From 5 to 8 million pounds of herbicides containing glyphosate are annually applied to yards and lawns, and another 85 to 90 million pounds are applied to agricultural crops. The correct temperature to apply Roundup, the original glyphosate herbicide, is just one of the factors a gardener faced with noxious weeds needs to take into account.
In the 1970s, the Monsanto Co. patented and sold Roundup. The Monsanto patent expired in 2000, and herbicides containing glyphosate are now sold under numerous brand names.
The instructions and precautions for using Roundup are similar to other herbicides using glyphosate, but the other varieties might contain different ingredients causing them to behave differently. Read carefully the specific directions for each brand.
Glyphosate kills actively growing plants. Drought conditions ordinarily associated with hot weather slow the growth of weeds. This retards the effectiveness of Roundup.
Cool weather and frost also reduce the ability of Roundup to kill weeds. Likewise, the effectiveness of Roundup declines at temperatures above 85 degrees Fahrenheit.
The best temperature to apply Roundup is between 60 degrees and 85 degrees.
Controlling weeds with Roundup is best between 10 a.m. and 4 p.m.
Even if the temperature is right, do not apply Roundup if rain is expected for one or two hours.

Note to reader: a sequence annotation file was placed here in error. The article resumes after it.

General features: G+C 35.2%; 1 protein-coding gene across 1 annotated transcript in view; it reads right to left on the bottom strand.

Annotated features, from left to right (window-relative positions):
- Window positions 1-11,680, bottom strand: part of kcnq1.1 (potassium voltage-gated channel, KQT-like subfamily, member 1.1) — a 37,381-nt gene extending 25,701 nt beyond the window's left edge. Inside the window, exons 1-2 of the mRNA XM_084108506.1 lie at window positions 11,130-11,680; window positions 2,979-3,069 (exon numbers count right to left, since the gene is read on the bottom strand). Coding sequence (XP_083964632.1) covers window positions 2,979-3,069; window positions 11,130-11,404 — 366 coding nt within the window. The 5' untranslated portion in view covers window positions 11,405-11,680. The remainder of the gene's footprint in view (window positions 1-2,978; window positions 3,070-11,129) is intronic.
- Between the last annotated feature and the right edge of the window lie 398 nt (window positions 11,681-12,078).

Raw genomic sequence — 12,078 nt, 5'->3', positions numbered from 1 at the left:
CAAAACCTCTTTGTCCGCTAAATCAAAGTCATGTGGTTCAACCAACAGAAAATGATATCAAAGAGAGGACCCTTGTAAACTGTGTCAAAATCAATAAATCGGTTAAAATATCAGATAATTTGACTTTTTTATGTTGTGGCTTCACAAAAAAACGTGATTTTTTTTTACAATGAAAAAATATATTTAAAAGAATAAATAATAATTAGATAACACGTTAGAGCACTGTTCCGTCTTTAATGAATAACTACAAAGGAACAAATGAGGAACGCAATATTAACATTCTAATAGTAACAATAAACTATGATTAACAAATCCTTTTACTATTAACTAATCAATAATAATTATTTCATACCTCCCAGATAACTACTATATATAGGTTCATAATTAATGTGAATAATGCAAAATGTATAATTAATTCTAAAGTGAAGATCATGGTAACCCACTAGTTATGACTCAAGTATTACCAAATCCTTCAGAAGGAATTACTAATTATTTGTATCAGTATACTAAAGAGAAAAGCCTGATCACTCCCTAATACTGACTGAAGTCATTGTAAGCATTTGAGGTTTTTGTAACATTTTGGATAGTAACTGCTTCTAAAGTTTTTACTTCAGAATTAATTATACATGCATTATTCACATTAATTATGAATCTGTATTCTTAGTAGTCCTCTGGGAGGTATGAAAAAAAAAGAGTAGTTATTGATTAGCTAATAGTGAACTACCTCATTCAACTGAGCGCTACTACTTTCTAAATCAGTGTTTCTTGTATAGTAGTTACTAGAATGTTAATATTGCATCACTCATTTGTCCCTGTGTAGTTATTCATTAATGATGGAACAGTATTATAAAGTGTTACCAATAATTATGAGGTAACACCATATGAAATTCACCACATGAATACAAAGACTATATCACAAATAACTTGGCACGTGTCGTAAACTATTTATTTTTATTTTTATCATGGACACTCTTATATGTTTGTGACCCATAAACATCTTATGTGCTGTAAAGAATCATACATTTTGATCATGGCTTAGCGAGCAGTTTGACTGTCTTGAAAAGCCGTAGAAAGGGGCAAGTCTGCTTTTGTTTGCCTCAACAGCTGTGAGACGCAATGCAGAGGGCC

Do not apply Roundup at otherwise optimal temperatures if the wind is blowing. Wind can blow Roundup onto your good plants. The air should be calm.
Roundup does not discriminate among the plants it destroys. It kills any plant that it lands on. It works best on perennials, including weedy grasses and broad-leaf weeds.
Spray Roundup directly onto the plants you want to kill. If you're spraying uncomfortably close to plants you don't want harmed, make a cardboard shield to protect them.
Use it to control weeds in shrub beds, to kill individual weeds in your lawn and to zap weeds growing through patio blocks and up the gravel in driveways,
It is safe to use this herbicide to eliminate weeds before planting a landscape bed or sodding a new lawn. It kills plants. It doesn't poison the soil.
Roundup is a "systemic" herbicide. That means it must be absorbed by the leaves. It moves down the plant and into the roots. This takes time. In about seven to 10 days plants sprayed with Roundup will begin turn yellow, after which they will die.
Do not hoe or pull up the weeds until they are dead. If you yank them out before they're completely dead, they will grow back again.
Do not use too much Roundup. Roundup has to move down through the plant to the roots to kill it. If you use too much, the tops of the plants will die before the Roundup can settle into the roots.
You can buy several formulations of Roundup. These range from a mixed solution that contains 5 per cent glyphosphate to concentrated formulas with 41 per cent glyphosphate. The stronger mixes are more expensive, but if you are going to use Roundup frequently, the concentrated form is the best buy.
Roundup applied in the recommended temperature range dries in about an hour. After that family and pets can use the treated area safely.
When you finish applying Roundup or any herbicide or pesticide, wash your equipment thoroughly.